Florida Senator Rick Scott made it official on Tuesday: He will run for Senate Republican leader against Mitch McConnell.
This may seem strange at first glance. After all, Scott ran the Senate Republican campaign in the midterm elections and, well, the party didn’t win control of the Senate. So, a strange time to ask for a promotion, right?
But there is a logic behind Scott’s move, even if it is almost certainly doomed. (McConnell said Tuesday that he has the votes he needs to be re-elected as Senate Republican leader.)
Here are three main reasons why Scott is up for this quixotic challenge:
1) Scott wants McConnell to cower. Scott and McConnell have a history with each other. When Scott released his policy plan to “bail out America” earlier this year, McConnell pointedly rejected the proposals included. Asked what the Republican agenda would be, McConnell coyly replied, “That’s a very good question and I’ll let you know when we get it. [the Senate] back”. Scott remained adamant that the Republican nominees for the Senate should be for a set of policy proposals, not just against President Joe Biden and the Democrats. He was as convinced as McConnell that by releasing a concrete plan, Scott was giving the Democrats a box to smash all the Republicans. It is worth noting that Biden regularly referred to Scott’s plan – which, among other things, would roll back government programs such as Social Security and Medicare after five years – in the last part of his term.
McConnell and Scott clashed again after the Senate minority leader suggested in August that the “quality of the candidates” had the potential to hinder Republicans’ chances of regaining the Senate majority. “If the Democrats want to trash talk our candidates to help you, get off,” Scott said in response. “That’s not what leaders do. And the Republicans have to be the leaders that make up the team and they have to do everything they can to get the whole team over the finish line.” (McConnell was right: Poor candidates in places like Arizona and New Hampshire clearly cost Republicans in the election.)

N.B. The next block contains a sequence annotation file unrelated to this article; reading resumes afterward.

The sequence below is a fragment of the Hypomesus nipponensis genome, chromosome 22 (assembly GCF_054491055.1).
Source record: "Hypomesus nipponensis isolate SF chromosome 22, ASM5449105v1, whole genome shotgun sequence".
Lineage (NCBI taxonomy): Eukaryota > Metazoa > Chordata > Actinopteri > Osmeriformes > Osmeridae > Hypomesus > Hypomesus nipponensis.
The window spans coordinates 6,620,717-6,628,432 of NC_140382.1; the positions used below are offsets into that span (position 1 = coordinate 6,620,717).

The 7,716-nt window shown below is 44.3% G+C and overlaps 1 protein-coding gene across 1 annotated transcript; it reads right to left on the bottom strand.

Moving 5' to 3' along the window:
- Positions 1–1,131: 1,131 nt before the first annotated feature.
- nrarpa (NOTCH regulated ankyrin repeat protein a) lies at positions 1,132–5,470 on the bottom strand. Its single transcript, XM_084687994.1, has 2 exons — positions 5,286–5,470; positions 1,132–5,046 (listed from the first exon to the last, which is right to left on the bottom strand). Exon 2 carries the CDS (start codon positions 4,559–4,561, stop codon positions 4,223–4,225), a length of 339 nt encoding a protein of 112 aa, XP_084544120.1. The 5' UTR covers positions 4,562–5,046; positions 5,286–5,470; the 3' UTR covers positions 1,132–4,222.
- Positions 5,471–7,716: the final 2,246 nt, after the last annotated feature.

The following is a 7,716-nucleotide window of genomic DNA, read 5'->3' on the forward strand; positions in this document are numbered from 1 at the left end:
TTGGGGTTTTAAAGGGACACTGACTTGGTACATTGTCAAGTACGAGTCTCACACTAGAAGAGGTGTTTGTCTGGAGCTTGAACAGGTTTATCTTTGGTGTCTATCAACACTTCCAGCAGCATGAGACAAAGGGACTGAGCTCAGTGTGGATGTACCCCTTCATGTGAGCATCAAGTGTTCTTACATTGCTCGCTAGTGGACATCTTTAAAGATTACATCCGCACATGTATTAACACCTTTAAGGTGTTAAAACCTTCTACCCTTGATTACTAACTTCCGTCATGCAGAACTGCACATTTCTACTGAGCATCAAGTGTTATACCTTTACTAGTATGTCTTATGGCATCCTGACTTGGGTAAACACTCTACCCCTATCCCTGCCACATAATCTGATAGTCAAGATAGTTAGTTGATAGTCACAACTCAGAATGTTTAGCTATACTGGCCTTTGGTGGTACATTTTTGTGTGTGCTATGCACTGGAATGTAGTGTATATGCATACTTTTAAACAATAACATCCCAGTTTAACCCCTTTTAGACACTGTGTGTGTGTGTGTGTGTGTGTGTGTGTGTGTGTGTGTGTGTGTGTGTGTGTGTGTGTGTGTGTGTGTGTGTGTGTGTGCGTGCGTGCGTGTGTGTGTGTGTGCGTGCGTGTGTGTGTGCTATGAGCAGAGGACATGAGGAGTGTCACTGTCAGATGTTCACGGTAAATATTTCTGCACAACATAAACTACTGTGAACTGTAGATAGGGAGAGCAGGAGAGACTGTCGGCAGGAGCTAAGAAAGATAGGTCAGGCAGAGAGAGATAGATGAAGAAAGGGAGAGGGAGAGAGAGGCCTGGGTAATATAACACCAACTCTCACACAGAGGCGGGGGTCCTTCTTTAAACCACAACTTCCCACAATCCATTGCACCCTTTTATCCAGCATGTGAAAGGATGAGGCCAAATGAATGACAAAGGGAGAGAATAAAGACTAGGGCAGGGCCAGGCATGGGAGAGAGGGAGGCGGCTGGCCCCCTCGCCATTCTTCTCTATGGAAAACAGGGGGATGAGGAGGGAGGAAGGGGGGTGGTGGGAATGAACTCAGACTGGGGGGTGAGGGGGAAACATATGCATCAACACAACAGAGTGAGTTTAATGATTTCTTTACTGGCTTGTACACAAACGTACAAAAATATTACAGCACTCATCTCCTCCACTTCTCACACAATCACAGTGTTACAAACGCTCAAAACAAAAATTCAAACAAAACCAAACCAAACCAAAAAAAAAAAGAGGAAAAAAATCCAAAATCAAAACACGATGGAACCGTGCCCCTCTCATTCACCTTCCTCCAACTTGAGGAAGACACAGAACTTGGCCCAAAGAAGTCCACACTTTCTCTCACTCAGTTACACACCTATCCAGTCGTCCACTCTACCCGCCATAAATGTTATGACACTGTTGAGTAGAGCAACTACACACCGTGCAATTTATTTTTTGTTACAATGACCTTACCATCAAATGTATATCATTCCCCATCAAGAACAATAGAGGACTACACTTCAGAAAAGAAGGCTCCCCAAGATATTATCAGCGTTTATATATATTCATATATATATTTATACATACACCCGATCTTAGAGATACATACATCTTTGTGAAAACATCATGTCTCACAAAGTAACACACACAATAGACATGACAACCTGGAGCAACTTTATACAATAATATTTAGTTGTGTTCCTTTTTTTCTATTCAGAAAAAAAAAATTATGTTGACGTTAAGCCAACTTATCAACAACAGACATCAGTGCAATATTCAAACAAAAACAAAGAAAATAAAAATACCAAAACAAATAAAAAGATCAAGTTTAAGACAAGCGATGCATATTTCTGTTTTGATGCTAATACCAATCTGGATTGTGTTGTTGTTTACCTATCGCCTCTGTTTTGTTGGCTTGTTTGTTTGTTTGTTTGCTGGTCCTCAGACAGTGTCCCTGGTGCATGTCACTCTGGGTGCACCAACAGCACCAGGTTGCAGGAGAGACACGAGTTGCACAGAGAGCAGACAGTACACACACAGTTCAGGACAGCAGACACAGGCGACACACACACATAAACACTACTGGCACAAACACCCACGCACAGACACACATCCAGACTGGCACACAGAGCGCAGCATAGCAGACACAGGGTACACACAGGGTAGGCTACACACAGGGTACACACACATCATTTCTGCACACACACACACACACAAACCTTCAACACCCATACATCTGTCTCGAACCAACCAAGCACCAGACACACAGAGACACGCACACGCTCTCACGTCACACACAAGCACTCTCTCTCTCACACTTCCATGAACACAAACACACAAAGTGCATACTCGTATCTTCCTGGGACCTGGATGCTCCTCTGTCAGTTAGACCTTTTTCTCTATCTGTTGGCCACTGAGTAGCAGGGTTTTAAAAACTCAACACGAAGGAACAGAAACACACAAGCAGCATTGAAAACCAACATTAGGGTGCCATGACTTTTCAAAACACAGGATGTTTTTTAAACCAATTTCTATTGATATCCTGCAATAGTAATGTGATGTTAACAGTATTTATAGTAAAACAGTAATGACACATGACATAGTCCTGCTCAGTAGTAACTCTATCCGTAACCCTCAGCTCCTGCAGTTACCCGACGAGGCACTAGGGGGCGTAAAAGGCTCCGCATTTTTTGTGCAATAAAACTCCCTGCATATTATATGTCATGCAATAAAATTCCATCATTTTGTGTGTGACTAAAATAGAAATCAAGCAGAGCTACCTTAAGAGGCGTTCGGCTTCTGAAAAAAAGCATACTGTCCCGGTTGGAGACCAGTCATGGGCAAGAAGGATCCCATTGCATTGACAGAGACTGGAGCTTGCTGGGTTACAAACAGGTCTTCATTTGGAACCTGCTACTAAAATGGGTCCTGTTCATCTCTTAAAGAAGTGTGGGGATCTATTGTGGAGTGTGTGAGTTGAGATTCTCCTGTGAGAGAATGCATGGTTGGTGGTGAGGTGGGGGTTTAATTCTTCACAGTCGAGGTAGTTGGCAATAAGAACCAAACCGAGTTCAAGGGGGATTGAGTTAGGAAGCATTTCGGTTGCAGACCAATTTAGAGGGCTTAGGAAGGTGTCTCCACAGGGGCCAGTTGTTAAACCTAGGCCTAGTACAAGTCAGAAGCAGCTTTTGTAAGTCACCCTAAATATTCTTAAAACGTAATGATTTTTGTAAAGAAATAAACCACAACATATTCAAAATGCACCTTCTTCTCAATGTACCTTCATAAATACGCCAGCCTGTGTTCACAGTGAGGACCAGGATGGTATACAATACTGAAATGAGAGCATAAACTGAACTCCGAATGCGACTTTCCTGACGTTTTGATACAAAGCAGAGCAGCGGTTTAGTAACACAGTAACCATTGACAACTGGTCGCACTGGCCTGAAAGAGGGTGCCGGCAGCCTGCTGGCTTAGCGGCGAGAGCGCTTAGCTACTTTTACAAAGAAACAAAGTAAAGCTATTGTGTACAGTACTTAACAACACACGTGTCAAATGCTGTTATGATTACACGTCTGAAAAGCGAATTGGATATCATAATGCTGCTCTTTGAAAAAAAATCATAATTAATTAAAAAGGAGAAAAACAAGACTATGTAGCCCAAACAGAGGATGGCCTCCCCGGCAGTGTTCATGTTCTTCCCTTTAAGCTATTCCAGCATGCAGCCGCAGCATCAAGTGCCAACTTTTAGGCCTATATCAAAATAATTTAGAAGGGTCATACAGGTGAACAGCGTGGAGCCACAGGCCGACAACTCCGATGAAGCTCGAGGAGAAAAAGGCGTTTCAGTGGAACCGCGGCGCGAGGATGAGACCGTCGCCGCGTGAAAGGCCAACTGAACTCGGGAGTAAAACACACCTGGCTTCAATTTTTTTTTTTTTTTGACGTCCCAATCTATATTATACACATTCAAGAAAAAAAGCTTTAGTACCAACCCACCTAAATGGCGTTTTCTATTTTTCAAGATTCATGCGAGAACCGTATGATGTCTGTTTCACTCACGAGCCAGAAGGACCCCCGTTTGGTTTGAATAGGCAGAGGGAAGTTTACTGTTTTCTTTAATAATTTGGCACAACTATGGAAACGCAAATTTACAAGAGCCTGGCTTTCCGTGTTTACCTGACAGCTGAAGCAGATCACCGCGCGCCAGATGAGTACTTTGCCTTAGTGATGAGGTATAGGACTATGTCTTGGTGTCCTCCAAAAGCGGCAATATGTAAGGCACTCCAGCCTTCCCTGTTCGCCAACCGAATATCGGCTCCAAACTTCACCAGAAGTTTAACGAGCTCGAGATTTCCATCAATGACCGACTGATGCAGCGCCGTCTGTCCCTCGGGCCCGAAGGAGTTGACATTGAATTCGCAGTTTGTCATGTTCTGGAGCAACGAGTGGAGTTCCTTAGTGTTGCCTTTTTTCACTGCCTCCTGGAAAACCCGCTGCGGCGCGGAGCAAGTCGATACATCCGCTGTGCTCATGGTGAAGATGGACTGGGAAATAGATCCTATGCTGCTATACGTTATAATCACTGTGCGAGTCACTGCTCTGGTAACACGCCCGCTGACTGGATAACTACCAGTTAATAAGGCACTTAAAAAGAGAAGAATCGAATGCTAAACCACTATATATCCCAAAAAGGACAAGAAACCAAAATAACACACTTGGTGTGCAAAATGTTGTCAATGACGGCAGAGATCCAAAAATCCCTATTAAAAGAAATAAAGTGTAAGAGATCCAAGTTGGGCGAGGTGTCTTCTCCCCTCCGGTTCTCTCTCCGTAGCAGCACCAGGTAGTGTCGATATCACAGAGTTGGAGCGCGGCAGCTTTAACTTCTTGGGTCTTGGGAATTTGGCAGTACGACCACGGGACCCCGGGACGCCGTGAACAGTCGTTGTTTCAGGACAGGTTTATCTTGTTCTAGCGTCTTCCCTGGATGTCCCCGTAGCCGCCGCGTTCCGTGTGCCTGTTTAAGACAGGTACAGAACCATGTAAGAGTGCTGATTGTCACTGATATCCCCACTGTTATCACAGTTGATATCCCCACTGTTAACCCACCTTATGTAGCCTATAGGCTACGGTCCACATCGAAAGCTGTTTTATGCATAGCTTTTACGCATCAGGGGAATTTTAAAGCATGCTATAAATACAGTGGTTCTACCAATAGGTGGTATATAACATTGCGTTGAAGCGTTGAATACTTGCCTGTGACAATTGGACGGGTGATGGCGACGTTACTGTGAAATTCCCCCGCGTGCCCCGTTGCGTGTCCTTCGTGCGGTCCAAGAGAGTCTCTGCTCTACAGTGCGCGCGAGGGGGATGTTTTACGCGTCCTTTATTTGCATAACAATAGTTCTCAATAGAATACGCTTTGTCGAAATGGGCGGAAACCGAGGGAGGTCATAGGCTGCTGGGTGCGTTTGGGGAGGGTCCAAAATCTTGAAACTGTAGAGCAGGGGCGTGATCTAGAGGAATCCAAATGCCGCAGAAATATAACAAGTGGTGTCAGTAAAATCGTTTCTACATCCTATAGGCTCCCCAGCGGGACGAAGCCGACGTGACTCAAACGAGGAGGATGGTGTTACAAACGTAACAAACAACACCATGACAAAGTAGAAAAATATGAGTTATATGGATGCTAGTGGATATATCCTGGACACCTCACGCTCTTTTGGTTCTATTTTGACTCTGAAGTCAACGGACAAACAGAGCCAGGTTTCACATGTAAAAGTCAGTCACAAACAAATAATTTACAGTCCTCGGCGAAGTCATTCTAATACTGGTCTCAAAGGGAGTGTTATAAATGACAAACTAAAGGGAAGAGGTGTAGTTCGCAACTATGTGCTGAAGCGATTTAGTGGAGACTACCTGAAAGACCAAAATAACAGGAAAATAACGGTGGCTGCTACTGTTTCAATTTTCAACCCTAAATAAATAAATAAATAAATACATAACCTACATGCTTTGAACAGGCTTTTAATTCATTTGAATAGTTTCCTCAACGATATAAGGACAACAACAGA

2) Scott wants to pass the blame. When you’re the head of the GOP’s Senate campaign arm and you don’t get the one seat you need to win the majority, you’re usually in a position to blame. But Scott has worked very hard to assign that blame to McConnell. “The Senate Republican leadership is saying, ‘No, you can’t have a plan. We’re going to go against how bad the Democrats are and actually they’re going to fall to the Democrats,'” Scott said on Fox News over the weekend. This challenge to McConnell is just an extension of that blame game. Scott wants to make sure his voice is heard when it comes to the postmortem report of what happened in the election. He doesn’t want McConnell’s narrative to be the one supported by Republicans in Washington and outside of Washington. And one way to ensure that your side is heard is to take on the guy you think is really guilty.
3) Scott wants to make Donald Trump happy. Scott knows he won’t beat McConnell in the vote of all Republican senators. And he also knows that he will defeat the eternal enemy of McConnell and his allies by challenging the leader. But this move is really for one audience: Donald Trump. Scott certainly has national ambition. What better way to listen to, say, the vice president than to confront the Republican whom Trump chastises almost daily? Even if he loses, Scott looks like Trump’s principled warrior, ready to stand up to establishment forces and say “no more.” The end result, which will likely be lopsided for McConnell, is almost beside the point. It’s the willingness to run that will matter to Trump (or so Scott hopes).